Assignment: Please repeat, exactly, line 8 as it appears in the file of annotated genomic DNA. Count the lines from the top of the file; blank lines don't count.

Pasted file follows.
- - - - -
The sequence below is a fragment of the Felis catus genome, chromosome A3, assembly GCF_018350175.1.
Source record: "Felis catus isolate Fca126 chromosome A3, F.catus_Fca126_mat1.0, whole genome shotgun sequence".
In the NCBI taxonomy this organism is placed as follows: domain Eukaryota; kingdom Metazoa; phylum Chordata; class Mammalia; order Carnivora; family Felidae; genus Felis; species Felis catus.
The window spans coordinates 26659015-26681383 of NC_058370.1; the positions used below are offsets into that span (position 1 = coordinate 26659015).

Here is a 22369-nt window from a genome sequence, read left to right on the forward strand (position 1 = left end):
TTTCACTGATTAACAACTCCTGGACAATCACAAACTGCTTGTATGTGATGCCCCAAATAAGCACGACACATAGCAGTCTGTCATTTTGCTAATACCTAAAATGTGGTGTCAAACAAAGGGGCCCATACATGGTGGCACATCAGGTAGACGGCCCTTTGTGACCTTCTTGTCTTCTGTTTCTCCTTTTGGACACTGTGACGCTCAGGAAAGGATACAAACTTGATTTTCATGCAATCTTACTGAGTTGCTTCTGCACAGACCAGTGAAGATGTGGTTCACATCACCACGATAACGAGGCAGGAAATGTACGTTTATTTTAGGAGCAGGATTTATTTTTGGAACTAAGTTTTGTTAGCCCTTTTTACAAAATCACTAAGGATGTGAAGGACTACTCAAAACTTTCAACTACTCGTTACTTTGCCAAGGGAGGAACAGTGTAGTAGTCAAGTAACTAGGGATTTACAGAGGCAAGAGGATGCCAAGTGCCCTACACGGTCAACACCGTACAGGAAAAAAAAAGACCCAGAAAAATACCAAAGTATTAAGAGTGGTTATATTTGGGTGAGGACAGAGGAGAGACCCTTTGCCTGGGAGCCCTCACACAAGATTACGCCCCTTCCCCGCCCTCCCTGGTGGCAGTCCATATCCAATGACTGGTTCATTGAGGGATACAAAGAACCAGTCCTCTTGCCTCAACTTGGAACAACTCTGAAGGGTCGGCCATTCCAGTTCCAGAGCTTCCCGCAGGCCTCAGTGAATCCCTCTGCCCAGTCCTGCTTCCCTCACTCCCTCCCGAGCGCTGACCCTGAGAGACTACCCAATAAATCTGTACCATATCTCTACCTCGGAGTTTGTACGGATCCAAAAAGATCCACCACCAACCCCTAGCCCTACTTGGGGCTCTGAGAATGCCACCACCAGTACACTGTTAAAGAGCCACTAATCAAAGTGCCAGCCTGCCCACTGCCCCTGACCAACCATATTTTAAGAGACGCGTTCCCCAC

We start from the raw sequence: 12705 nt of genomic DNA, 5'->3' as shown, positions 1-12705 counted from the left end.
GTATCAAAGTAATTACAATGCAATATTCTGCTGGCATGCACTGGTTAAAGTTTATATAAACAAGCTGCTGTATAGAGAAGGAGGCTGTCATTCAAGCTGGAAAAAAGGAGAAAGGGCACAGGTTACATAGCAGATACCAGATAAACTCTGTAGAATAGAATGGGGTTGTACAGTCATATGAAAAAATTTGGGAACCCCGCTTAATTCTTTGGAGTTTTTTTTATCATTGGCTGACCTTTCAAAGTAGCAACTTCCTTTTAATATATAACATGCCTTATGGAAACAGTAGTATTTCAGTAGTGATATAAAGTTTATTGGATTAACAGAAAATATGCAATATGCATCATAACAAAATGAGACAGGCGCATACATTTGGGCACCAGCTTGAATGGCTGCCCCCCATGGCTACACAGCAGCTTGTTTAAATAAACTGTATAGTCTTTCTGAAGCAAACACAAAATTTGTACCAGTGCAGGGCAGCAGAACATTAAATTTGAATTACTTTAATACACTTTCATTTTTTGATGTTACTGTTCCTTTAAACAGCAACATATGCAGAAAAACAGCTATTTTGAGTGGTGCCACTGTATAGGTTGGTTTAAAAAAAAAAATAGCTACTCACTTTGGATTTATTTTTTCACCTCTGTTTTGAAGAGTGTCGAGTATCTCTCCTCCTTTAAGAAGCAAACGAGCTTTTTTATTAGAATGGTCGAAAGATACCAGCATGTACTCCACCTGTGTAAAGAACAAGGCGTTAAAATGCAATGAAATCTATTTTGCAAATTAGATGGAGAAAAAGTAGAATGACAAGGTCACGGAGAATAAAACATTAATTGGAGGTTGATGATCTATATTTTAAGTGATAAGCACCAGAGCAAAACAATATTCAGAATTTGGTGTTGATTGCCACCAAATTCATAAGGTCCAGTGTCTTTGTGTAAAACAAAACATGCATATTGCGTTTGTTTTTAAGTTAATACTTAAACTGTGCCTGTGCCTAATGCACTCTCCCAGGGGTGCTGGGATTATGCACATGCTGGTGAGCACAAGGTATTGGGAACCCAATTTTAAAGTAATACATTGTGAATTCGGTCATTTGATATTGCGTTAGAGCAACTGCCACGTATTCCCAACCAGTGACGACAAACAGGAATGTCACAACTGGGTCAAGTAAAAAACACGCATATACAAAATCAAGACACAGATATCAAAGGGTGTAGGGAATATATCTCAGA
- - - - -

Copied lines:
GTATCAAAGTAATTACAATGCAATATTCTGCTGGCATGCACTGGTTAAAGTTTATATAAACAAGCTGCTGTATAGAGAAGGAGGCTGTCATTCAAGCTGGAAAAAAGGAGAAAGGGCACAGGTTACATAGCAGATACCAGATAAACTCTGTAGAATAGAATGGGGTTGTACAGTCATATGAAAAAATTTGGGAACCCCGCTTAATTCTTTGGAGTTTTTTTTATCATTGGCTGACCTTTCAAAGTAGCAACTTCCTTTTAATATATAACATGCCTTATGGAAACAGTAGTATTTCAGTAGTGATATAAAGTTTATTGGATTAACAGAAAATATGCAATATGCATCATAACAAAATGAGACAGGCGCATACATTTGGGCACCAGCTTGAATGGCTGCCCCCCATGGCTACACAGCAGCTTGTTTAAATAAACTGTATAGTCTTTCTGAAGCAAACACAAAATTTGTACCAGTGCAGGGCAGCAGAACATTAAATTTGAATTACTTTAATACACTTTCATTTTTTGATGTTACTGTTCCTTTAAACAGCAACATATGCAGAAAAACAGCTATTTTGAGTGGTGCCACTGTATAGGTTGGTTTAAAAAAAAAAATAGCTACTCACTTTGGATTTATTTTTTCACCTCTGTTTTGAAGAGTGTCGAGTATCTCTCCTCCTTTAAGAAGCAAACGAGCTTTTTTATTAGAATGGTCGAAAGATACCAGCATGTACTCCACCTGTGTAAAGAACAAGGCGTTAAAATGCAATGAAATCTATTTTGCAAATTAGATGGAGAAAAAGTAGAATGACAAGGTCACGGAGAATAAAACATTAATTGGAGGTTGATGATCTATATTTTAAGTGATAAGCACCAGAGCAAAACAATATTCAGAATTTGGTGTTGATTGCCACCAAATTCATAAGGTCCAGTGTCTTTGTGTAAAACAAAACATGCATATTGCGTTTGTTTTTAAGTTAATACTTAAACTGTGCCTGTGCCTAATGCACTCTCCCAGGGGTGCTGGGATTATGCACATGCTGGTGAGCACAAGGTATTGGGAACCCAATTTTAAAGTAATACATTGTGAATTCGGTCATTTGATATTGCGTTAGAGCAACTGCCACGTATTCCCAACCAGTGACGACAAACAGGAATGTCACAACTGGGTCAAGTAAAAAACACGCATATACAAAATCAAGACACAGATATCAAAGGGTGTAGGGAATATATCTCAGA